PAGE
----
Drs. Martin Trope and Gilberto Debelian discuss reaching areas of the canal impossible with standard files
Microbes are the cause of periradicular periodontitis. Root canal treatment is focused on preventing the contamination of the root canal in the treatment of vital (noninfected) tooth or the elimination of microbes when the canal is infected prior to the initiation of treatment. The prevention or elimination of microbes from the root canal poses many challenges.
While the vast majority of the microbes are in the main canal and in the planktonic (loose) form, there are complex anatomical irregularities such as accessory or lateral canals and canal isthmuses intercommunicating with the main canals. In addition, the dentinal walls of the root canal are often covered by biofilm that is particularly difficult to eliminate.
Biofilm in the root canal is structurally the same as dental plaque found on the outside of the root. In periodontics, it is well established that biofilm is infinitely more difficult to remove than the “swimming” planktonic microbes. In fact after many attempts to do otherwise, it is still accepted that periodontal and endodontic biofilm must first be physically disrupted before disinfectants can work on the exposed microbes within the biofilm.
While periodontal scalers are used for physical disruption of plaque in periodontal therapy, root canal therapy relies on the instrumentation of the canal with endodontic files. The major challenge faced in endo-dontics is that almost all canals contain a wider buccolingual dimension compared to the mesiodistal one1 (Figure 1).
Although there are a multitude of file systems with various metallurgical properties and geometric designs available on the market, they all finally produce a round shape on any given canal cross section (Figure 2). Thus in root canal instrumentation, the practitioner tries to machine a round shape into a non-round canal.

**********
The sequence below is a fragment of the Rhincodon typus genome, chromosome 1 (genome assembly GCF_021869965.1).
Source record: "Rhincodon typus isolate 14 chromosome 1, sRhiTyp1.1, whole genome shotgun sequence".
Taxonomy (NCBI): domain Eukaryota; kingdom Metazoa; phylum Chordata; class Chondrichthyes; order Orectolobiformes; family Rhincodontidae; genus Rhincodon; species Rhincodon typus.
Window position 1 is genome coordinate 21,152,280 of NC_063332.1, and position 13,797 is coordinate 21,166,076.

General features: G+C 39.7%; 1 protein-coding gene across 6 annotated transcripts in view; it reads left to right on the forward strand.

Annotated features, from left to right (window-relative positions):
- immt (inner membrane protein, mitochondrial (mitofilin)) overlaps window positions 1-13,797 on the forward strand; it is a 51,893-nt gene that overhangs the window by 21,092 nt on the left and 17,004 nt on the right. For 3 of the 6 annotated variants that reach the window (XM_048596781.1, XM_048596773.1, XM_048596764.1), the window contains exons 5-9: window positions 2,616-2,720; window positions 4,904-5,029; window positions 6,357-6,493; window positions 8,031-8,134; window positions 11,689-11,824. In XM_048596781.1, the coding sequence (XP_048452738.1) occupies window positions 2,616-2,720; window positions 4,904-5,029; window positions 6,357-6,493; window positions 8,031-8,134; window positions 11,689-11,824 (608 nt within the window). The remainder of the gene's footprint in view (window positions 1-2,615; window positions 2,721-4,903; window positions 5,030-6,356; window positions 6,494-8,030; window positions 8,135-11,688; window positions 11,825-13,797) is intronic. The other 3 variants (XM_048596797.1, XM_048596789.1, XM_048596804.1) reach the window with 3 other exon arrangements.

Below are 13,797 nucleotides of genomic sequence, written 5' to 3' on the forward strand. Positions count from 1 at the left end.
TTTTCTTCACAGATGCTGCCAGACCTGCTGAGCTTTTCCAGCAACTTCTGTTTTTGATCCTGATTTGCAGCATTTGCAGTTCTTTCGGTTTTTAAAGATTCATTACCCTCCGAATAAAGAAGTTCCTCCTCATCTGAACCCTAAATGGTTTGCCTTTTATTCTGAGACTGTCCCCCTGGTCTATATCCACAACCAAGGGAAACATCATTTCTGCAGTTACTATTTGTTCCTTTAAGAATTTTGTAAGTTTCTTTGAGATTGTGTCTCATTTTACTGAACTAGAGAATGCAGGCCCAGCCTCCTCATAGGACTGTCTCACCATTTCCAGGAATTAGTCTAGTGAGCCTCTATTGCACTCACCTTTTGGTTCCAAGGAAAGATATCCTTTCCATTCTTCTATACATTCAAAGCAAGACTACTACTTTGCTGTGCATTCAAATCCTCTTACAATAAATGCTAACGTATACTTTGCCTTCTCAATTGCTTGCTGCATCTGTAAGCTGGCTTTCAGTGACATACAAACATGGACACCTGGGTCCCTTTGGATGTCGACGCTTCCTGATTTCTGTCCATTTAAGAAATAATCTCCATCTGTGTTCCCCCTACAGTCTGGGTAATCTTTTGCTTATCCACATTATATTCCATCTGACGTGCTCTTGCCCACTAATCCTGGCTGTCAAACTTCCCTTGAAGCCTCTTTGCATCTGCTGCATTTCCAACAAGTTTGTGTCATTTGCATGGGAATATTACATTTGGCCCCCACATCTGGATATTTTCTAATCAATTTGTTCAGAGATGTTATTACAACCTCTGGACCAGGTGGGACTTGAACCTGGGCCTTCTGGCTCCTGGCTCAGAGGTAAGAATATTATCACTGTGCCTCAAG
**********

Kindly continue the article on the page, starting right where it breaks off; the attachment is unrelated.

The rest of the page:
The smaller mesiodistal diameter limits the round files from touching the walls, and thus disrupts biofilm, on the larger buccolingual diameter. Thus it has been considered impossible to safely touch all parts of the canal and disrupt all biofilm in a root canal. If one instruments to the mesiodistal dimension, safety is ensured, and the chances of excessively thinning or perforating the root wall is minimized. However, the bucco-lingual dimension of the canal is likely to still be contaminated (Figure 3).
In fact, a study by Paqué, et al.,2 found that by using popular instrumentation methods, only 20% to 40% of the canal is touched. If, on the other hand, the longer buccolingual dimension is the aim of instrumentation, the chances of procedural errors in the thin mesiodistal dimension is vastly increased (Figure 3). For these reasons, most practitioners instrument to sizes that they subjectively consider to be safe and add adjunct technologies like passive ultrasonic agitation and negative pressure irrigation to try to disrupt the biofilm without actually physically coming in contact with it.
The XP-3D Finisher™ file (Brasseler USA®, Savannah, Georgia) has been recently introduced to the market with a similar aim of the Self-Adjusting File (SAF) — i.e., to contact areas in the longer aspect of the canal for which reach by any round file is not possible. It is used after shaping of the canal with at least a No. 25 size conventional endodontic file.